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Friendship on hold as Lindy, Hitch meet again in playoffs

by Mark Stepneski / Dallas Stars

Dallas Stars coach Lindy Ruff and St. Louis Blues coach Ken Hitchcock have become friends over the years, but that friendship is on hold for the next couple of weeks as the Stars and Blues get ready to square off in round two of the Stanley Cup Playoffs.

“I’m going to try to make it as tough on him as he is going to try to make it on me,” said Ruff.

“I don't look at the opposite coach,” said Hitchcock. “You get to this situation, it's business.”

And when it comes to the business of coaching, both Ruff and Hitchcock are among the best. Hitchcock ranks fourth all-time among NHL coaches in wins at 757. Ruff ranks fifth at 702. Hitchcock is 11th in playoff wins (80), and Ruff is tied for 13th (63).

Ruff and Hitchcock have locked horns twice in the NHL playoffs. The first meeting was in the 1999 Stanley Cup Final. Hitchcock’s Dallas Stars defeated Ruff’s Buffalo Sabres in six games to take the Stanley Cup. They met again in the 2006 Eastern Conference Quarterfinals. Ruff’s Sabres knocked off Hitchcock’s Philadelphia Flyers in six games. Game 2 of that series stands out. After an 8-2 Buffalo win in which Philadelphia took 17 penalties for a total of 61 minutes, Ruff said the Flyers played like “idiots.” Hitchcock took exception, and as he wrapped up his postgame press conference, he hurled an expletive directed towards Ruff.

Earlier this week, Hitchcock was asked if he had anything to say to Ruff before the Stars-Blues series started.

“No, I said enough in two Olympics, that's enough, too much,” Hitchcock said.

Hitchcock and Ruff were on Team Canada’s coaching staff at the 2010 (Vancouver) and 2014 (Sochi) Olympics. They were roommates, and that’s where the friendship blossomed.

“We were in the same room but this far apart for two weeks, like a dorm room,” Ruff said. “It was like being in a bathroom. She was tight.”

And that meant a lot of time to talk and debate.

“There were philosophical arguments,” Ruff said. “I learned a lot, learned actually at the end to like him.”

Hitchcock pointed out that he and Ruff share some common ground. They were born and raised about 50 miles apart in Alberta, Hitchcock from Edmonton and Ruff from the village of Warburg.

"We had a rough start with the Stanley Cup Final there and smoothed it over,” Hitchcock said. “We became good friends through two Olympic games. Being roommates with a guy for two and a half weeks, you get to know a lot about a guy."

There are differences as well, especially in the styles their teams play. But both have stayed in the coaching game as long as they have because of their ability to adapt.

“For me, Lindy's always been more of a risk-taker. His teams in Buffalo, they played with a high level of risk. They were really almost hybrid teams,” Hitchcock said. “And then obviously you learn over time to coach through balance. That's why he's had success in Dallas. He's got the team playing through significant balance.”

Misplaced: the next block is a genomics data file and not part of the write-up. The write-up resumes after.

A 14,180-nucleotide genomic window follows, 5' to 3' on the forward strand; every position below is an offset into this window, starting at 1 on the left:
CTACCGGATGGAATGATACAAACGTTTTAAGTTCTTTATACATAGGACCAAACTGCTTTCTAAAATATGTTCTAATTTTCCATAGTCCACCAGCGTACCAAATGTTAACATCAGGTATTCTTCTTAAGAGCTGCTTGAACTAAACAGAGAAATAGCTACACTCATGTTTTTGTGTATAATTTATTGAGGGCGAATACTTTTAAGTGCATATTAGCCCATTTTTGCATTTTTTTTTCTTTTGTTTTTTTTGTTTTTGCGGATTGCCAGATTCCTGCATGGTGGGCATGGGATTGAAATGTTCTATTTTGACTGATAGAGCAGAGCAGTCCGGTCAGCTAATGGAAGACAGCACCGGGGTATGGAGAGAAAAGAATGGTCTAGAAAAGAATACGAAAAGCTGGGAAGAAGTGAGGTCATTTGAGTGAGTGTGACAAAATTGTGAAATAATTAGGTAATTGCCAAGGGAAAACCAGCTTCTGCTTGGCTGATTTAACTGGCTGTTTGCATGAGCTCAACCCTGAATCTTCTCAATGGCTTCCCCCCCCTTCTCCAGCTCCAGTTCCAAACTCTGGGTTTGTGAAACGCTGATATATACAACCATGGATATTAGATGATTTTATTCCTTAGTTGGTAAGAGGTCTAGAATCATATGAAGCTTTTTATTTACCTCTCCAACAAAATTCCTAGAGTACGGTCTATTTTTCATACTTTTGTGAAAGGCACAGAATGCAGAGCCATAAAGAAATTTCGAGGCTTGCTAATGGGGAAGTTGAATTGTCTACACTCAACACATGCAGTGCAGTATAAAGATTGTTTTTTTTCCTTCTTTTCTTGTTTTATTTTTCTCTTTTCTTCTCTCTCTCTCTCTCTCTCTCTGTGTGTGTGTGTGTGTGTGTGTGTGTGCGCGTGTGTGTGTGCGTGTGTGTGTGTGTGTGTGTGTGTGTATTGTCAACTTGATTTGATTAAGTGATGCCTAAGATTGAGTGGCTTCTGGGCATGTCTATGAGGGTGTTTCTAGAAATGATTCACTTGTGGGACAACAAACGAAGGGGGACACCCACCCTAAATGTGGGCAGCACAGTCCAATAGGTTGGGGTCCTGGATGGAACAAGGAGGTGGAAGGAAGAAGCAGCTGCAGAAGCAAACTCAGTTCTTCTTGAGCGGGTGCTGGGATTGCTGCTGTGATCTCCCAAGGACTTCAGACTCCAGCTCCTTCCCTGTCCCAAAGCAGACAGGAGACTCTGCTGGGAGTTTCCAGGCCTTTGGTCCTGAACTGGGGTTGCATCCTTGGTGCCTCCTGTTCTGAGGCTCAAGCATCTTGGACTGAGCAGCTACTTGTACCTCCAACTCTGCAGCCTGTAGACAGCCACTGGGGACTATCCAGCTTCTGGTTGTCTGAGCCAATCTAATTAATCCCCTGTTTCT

“We both understand each other’s coaching style and what I believe in and what he believes in, and we’ve shared a lot of those thoughts through a couple Olympics,” Ruff said. “I think sometimes you take the players you have on your team and you tailor make your team to that. His team is a little different than our team, and our team has gone a little different direction since year one here. I think we’re a more complete team, and I think the reason we’re in round two is because we’ve been able to make some adjustments and become a better team away from the puck. And typically, his team is a real strong team away from the puck. You got to give him a lot of credit for that because it’s a tough team to play against.”

But all the praise for the other guy and the friendship takes a back seat to the job at hand as the series gets underway Friday night at American Airlines Center.

“I like where our team is at, I like where our team has got to, and I’m sure he’s sitting in the same place,” Ruff said. “It’s not about him or I, it’s about how the teams are going to play. We’ve been through enough wars that for me my focus is all about how our guys are going to play, and I’ve got to make sure our guys are ready to play.”

*Stars center Jason Spezza did not practice Thursday. Stars coach Lindy Ruff said Spezza was given practice off for a family matter. Ruff indicated Spezza would be ready to play Friday’s series opener against St. Louis.

*Ruff said he did not want to take a guess when center Tyler Seguin might start skating again.

“I really can’t,” Ruff said. “I don’t even have a guesstimate on it. I don’t even think it’d be fair if I guessed and if I’m off, everybody else will be wondering why did he guess that.”

Seguin hasn’t played since Game 2 of the Minnesota series when he suffered a lower body injury related to his previous Achilles injury, which kept him out the final ten games of the regular season and Game 1 against Minnesota.

*Center Cody Eakin, who missed Tuesday’s practice for a maintenance day, was back on the ice for Thursday’s practice.

Here’s how the Stars lined up in Thursday’s practice:

Jamie Benn
Cody EakinPatrick Sharp

Valeri NichushkinMattias JanmarkPatrick Eaves

Antoine RousselRadek FaksaAles Hemsky

Travis MoenVernon FiddlerColton Sceviour

Alex Goligoski
John Klingberg

Johnny OduyaStephen Johns

Kris RussellJason Demers

Patrik Nemeth/Jamie OleksiakJordie Benn

Kari Lehtonen

Antti Niemi

This story was not subject to the approval of the National Hockey League or Dallas Stars Hockey Club. Mark Stepneski is an independent writer whose posts on reflect his own opinions and do not represent official statements from the Dallas Stars. You can follow Mark on Twitter @StarsInsideEdge.

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